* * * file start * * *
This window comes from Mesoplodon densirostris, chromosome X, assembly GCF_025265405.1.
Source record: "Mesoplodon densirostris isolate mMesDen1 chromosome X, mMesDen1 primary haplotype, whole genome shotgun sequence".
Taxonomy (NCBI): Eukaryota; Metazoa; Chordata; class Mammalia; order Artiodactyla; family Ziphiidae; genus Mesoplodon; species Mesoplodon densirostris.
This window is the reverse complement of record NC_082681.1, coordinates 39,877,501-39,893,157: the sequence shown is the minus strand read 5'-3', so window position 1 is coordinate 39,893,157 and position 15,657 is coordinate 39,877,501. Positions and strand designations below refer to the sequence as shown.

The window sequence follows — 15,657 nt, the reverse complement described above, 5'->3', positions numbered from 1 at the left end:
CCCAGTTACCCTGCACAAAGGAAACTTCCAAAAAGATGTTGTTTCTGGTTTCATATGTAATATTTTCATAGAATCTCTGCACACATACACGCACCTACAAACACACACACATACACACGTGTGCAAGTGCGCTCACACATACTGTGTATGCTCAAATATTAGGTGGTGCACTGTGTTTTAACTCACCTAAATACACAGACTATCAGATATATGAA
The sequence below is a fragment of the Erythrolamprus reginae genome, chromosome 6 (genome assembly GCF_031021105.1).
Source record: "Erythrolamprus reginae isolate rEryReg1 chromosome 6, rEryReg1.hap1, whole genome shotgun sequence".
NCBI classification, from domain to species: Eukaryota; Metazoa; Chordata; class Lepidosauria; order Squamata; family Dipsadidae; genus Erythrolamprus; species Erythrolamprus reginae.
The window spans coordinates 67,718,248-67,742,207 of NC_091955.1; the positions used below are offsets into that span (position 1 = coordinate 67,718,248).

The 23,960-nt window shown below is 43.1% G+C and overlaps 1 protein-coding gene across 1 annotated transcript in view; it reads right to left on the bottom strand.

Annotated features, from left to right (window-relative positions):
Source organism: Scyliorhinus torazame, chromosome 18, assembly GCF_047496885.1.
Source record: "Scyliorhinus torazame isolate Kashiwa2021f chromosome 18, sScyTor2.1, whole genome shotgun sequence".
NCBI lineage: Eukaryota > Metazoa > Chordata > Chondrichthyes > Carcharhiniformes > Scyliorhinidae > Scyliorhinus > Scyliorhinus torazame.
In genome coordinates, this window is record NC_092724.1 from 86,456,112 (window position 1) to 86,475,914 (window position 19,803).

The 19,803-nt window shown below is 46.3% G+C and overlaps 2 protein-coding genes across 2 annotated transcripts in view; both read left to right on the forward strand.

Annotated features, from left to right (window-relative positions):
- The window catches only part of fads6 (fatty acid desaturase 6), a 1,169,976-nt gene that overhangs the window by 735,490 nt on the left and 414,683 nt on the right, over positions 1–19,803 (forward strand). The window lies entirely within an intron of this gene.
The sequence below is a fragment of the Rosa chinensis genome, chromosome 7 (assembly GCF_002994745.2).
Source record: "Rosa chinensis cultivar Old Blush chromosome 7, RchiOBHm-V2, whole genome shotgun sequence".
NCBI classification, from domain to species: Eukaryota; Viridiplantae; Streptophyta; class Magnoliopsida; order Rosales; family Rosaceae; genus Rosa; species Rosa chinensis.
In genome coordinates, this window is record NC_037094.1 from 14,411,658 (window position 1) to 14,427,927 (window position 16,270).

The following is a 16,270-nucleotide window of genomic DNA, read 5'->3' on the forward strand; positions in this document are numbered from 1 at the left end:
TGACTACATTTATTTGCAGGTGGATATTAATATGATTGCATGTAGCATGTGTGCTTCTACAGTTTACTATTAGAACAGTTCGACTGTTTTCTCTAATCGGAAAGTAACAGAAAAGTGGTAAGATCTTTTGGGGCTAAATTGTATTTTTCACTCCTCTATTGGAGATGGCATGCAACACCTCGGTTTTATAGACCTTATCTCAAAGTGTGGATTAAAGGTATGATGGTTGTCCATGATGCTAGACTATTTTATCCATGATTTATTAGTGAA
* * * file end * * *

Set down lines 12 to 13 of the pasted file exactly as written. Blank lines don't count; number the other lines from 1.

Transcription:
Annotated features, from left to right (window-relative positions):
Source organism: Scyliorhinus torazame, chromosome 18, assembly GCF_047496885.1.